“Uni makes you risk averse”: Why the founder of $6 million furniture retailer Lounge Lovers regrets he didn’t strike out on his own sooner

It’s been a steep learning curve for the team at Lounge Lovers, but what started as an online-only furniture sales portal in 2011 is now a $6 million business looking to bring (fully formed) designer furniture to the Australian masses.

For many staff members, the company is their first ever experience working in the world of furniture. But that hasn’t stopped plans for national expansion from a business that started with one guy in a warehouse, and has since grown to an engaged team of employees who have traded the world of big corporate for something completely different.

The company’s website highlights to low-cost designer offerings with showrooms in Melbourne and Sydney, while sites are also planned for Queensland and Western Australia in the next 12 months. SmartCompany spoke with founder Derek Kerr, 36, about how the business takes the fight to giants like Ikea, and how startups can actually make more room for free time. 

When I first started up, the overheads were zero. I had a full-time job, I was unloading containers, I was warehousing them. I had a Honda Excel and I used to deliver items from the back of my car.

Before this, I was doing corporate finance in London in a banking role and I enjoyed furniture, but I was just very frustrated with the price it. Australia was also way behind the times, and all of the stuff was generally very ugly.

The boutiques were very overpriced and exclusive as well. We see Lounge Lovers as trying to bring designer furniture to the masses – not only the price – but also the design.

Initially it was a purely online business – that was a big mistake.

I was stuck in the whole concept of completely reducing costs. I quickly learned the internet is great, but you certainly need to back that up with a traditional business model.

I’ve learned that sometimes if you spend a bit more, it speeds up the learning process. In retrospect, if I had thrown more mud at the wall a lot sooner, we would have made progress a lot faster.

We’ve got no head office, and we’ve got no head office costs. We will only take on further costs if we think it’s important for the customer. For exmaple, we have sofas that we can loan to customers. If a someone wants a pink sofa, we’ll do it for them and lend floor stock [until it arrives].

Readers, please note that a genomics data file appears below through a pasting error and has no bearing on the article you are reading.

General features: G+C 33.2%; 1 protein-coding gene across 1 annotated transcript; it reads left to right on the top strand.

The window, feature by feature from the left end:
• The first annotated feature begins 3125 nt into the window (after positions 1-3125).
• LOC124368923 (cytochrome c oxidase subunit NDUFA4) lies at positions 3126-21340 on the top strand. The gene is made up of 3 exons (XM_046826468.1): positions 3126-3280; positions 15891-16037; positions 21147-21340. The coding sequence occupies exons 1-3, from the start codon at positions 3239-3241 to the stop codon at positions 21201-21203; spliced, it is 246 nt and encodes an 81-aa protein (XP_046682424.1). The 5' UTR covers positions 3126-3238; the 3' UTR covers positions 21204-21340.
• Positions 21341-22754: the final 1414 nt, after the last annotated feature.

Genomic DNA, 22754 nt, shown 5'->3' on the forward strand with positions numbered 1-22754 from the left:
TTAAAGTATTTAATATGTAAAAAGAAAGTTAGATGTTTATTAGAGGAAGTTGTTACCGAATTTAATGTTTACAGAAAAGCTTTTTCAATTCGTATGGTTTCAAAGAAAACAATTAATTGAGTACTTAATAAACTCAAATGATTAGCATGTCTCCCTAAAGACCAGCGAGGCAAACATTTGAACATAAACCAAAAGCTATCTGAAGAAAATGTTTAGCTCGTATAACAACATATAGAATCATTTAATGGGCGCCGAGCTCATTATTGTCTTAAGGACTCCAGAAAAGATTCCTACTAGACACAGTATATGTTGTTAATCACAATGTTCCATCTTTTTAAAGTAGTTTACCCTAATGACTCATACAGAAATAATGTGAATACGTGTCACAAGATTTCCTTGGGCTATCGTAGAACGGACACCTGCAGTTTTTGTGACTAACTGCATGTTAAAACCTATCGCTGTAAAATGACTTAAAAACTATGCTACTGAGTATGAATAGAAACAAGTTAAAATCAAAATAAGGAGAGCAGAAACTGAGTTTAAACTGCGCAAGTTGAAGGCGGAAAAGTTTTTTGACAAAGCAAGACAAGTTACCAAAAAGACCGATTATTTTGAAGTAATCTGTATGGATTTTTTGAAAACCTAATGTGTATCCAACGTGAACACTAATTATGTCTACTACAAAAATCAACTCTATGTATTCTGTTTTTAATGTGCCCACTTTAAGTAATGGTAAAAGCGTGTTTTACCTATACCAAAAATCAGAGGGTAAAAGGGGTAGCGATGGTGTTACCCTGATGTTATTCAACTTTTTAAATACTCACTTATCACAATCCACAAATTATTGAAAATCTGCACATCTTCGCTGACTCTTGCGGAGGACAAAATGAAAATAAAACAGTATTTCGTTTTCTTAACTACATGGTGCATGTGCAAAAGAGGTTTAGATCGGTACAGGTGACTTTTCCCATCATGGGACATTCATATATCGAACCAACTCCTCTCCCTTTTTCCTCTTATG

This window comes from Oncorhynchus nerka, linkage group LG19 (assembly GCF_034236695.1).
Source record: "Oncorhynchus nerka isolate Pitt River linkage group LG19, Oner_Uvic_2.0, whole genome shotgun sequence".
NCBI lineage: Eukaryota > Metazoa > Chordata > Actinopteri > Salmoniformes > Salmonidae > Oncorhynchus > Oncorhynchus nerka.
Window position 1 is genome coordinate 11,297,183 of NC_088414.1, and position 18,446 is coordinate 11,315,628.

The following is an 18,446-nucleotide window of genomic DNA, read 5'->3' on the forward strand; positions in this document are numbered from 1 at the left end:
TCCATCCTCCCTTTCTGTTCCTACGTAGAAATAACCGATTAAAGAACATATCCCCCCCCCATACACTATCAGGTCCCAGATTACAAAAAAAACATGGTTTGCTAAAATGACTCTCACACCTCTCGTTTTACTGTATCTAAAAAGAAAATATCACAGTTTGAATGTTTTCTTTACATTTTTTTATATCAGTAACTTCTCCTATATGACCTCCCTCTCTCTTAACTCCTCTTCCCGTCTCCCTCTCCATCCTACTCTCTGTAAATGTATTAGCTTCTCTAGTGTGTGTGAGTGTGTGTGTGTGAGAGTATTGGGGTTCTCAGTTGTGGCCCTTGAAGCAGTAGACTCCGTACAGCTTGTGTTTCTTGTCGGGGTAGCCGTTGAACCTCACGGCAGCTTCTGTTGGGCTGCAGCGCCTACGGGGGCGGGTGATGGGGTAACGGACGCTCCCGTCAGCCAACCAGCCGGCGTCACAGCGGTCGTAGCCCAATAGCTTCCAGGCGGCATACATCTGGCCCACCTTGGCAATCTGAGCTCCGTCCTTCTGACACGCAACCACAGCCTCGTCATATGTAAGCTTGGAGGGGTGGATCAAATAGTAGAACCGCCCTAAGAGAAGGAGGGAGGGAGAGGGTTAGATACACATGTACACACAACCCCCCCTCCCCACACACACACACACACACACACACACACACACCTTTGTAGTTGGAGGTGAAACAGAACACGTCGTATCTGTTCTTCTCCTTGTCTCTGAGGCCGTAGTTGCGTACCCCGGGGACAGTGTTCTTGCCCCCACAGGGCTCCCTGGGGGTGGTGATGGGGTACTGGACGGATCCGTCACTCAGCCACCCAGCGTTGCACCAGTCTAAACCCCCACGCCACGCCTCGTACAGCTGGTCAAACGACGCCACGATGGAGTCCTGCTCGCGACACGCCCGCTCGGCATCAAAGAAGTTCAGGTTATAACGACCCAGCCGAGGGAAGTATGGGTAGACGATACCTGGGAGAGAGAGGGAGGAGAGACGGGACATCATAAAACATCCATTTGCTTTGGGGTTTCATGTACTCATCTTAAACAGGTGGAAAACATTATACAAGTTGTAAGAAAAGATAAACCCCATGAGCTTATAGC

We want to respect the design and make our own design ourselves. We’ve got Janet, a Danish designer, who works with us because she loves the concept and the flexibility.

On the design side, she brings in a lot of attainable designs. She sees what Australians are used to and will add a fresh twist. She designs what she wants and works with our suppliers.

With a [competitor] company like Ikea, I love their business concept. They provide decent design and a very, very low cost model, where price is the leading advantage.

They are cheaper than us, and the reason is that we’ve gone for a more customer-centric model. We import things that are fully constructed. If the dining furniture requires assembly, we do that and also take away the rubbish. We think that generates value.

We don’t want a customer to be sitting on the floor for five hours putting something together.

There’s a lot of do-it-yourself [out there], but we do the construction and tell customers: “These guys do 50 of these today. It will take ten minutes, not two hours”.

Trying to explain this to customers is the thing. We don’t spend a cent on print advertising; all of our advertising is online.

The internet now gives us an even playing field. Most people will search online, and if you see the price in the top right hand corner, it really levels the playing field. Then it’s just word-of-mouth.

People love talking about new designs and if you give them great designs, people will take it home and share it on Instagram. There’s a lot of free social media we’ve got just by giving people what they want.

I myself am selling on the floor five days a week. Our biggest responsibility is selling to the customer, and I love it. We all love it as a job.

The culture of the people that work here is the most important – we’re all really similar. We’ve generally come from professional backgrounds. It’s strange, how many people want to come and work for a small startup. When your company is very young, it’s more difficult, then once you’ve hit that medium size, it becomes something people want for flexibility.

People just generally want job satisfaction and the big companies have hierarchies. It’s hard to make a difference.

Every month the whole team gets together, we go out for dinner, it’s very relaxed and open.

In a big company, if you give someone three-months holiday, you have to offer it up for everyone. But with a smaller company, you have more flexibility, and can also say: “I’m going to work 14 days straight here and then take five days off.”

My biggest regret is that I didn’t do this 10 years ago; all my friends are in the same boat. I always wanted to be an entrepreneur growing up, I think a lot of people [reading this] will understand.

Everyone in my family, my school advisers, said: “Go to uni, get a degree, get some experience, then do it”.

At uni you learn to analyse risks and in this business you just have to have a punt sometimes; university teaches you to be risk-averse.

The problem with that is that you go to uni, learn to analyse risk, make a lot of money, and it’s harder to get out of it once you’re in it.

The best time to start is always yesterday. And now, I’ve just had a two-month holiday, and I’m training 20 hours a week for an event [next year].

You think it’s a risk, but it really frees up your time.

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